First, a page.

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Nigerian Stock Exchange crashes

The Nigerian Stock Exchange (NSE) ranked the best performing in Africa in 2017, has crashed, ranking as the worst performing in Africa 2018 Year-to Date.
The situation has been attributed to the tensed political developments in Nigeria coupled with some negative macroeconomic statistics.
Ranked best performing in Africa in 2017, NSC was also ranked the third best in the world last year by ‘CNN Money’  after recording a whopping 48 per cent returns on investments during the year.
Vanguard reported that as at Tuesday, September 3, 2018, the NSE All Share Index, ASI, had fallen by -11.3 per cent YtD.
The weekly pan-African stock market monitor by United Capital Plc, a Lagos based investment house, which built the statistics indicated that BVRM (“Regional Securities Exchange) was the second worst performing stock market in Africa with a negative return of -11.1 per cent YtD.
BVRM covers Francophone West Africa’s weaker economies including Benin Republic, Burkina Faso, Guinea Bissau, Cote d’Ivoire, Mali, Niger, Senegal and Togo.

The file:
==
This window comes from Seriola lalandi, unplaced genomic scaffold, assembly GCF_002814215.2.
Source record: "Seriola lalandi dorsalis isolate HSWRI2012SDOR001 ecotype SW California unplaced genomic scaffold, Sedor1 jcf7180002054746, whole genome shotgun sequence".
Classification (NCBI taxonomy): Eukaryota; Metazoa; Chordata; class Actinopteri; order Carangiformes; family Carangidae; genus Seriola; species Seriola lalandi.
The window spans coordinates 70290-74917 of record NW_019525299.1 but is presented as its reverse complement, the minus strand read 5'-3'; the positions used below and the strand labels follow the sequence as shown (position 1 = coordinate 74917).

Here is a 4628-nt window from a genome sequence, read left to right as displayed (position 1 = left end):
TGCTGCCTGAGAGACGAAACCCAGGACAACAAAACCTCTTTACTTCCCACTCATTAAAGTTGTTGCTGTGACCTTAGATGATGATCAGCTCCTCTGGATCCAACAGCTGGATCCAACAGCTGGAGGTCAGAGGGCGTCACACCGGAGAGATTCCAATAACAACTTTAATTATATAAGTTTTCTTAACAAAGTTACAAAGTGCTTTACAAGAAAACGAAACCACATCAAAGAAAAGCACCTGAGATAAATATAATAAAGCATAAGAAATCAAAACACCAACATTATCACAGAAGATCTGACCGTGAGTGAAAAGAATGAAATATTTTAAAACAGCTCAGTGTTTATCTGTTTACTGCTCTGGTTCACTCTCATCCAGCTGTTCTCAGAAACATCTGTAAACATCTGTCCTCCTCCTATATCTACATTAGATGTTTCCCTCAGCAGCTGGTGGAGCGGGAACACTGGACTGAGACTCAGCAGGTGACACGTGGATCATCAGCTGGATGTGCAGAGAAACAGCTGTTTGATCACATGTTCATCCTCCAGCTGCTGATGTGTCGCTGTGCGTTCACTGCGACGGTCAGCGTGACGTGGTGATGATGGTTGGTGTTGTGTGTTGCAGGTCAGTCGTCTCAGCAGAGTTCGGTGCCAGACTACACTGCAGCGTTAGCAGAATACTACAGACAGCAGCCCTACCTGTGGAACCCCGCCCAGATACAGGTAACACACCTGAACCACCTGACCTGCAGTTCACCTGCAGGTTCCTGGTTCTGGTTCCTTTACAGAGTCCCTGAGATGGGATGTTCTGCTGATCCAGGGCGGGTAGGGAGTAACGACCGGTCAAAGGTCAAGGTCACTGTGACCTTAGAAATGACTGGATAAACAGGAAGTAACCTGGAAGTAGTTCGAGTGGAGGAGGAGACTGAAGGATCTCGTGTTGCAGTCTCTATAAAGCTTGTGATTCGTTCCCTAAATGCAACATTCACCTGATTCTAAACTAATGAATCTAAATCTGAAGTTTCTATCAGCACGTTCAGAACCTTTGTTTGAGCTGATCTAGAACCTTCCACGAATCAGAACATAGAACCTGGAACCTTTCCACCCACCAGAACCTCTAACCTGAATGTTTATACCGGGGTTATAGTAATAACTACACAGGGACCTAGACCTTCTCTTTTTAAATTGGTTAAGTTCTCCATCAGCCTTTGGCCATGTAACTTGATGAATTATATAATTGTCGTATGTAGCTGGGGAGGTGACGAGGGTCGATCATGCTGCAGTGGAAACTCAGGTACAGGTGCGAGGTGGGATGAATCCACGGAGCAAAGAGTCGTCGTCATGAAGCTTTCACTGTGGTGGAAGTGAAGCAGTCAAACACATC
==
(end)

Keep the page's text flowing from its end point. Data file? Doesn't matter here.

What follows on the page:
The analysts listed Morocco Stock Exchange as the third performing with -7.1 per cent negative return.
South Africa, competing for leadership position amongst African economies by size, also had its bourse, the Johannesburg Stock Exchange, JSE, going down, but was better of with a -1.3 per cent negative return.
On the flip side, the Tunis Stock Exchange, TSE, topped other major exchanges, rising by 33.4 per cent during the eight month period, followed by Zimbabwe Stock Exchange, ZSE, and Ghana Stock Exchange, GSE, which rose by 21.8 per cent and 7.9 per cent respectively.
Explaining the lacklustre performance of the NSE, Mr. Johnson Chukwu, Managing Director/CEO, Cowry Asset Management, a Lagos-based investment banking firm, said that the  major constrictive factor that led to weak performance of the Nigeria equities market is the present political situation, adding that none of the countries that outperformed the NSE is going through a national election fever.
“The earlier part of this year witnessed a lot rumbling in the ruling party, which scared foreign investors away from the market.
So, 2018 is completely different from 2017 because 2018 is almost an election year because it precedes a national election with a lot attention now focused on political activities, leading to heightened political risk, which investors are shying away from.
That is why also the equities market has not done well in 2018.

“So, it has to do with political risk in addition to some economic factors such as the normalisation of interest rate in the United States of America, increase in yield in the United Kingdom and even the normalisation of monetary policy by the European central bank and Japanese central bank,” he said.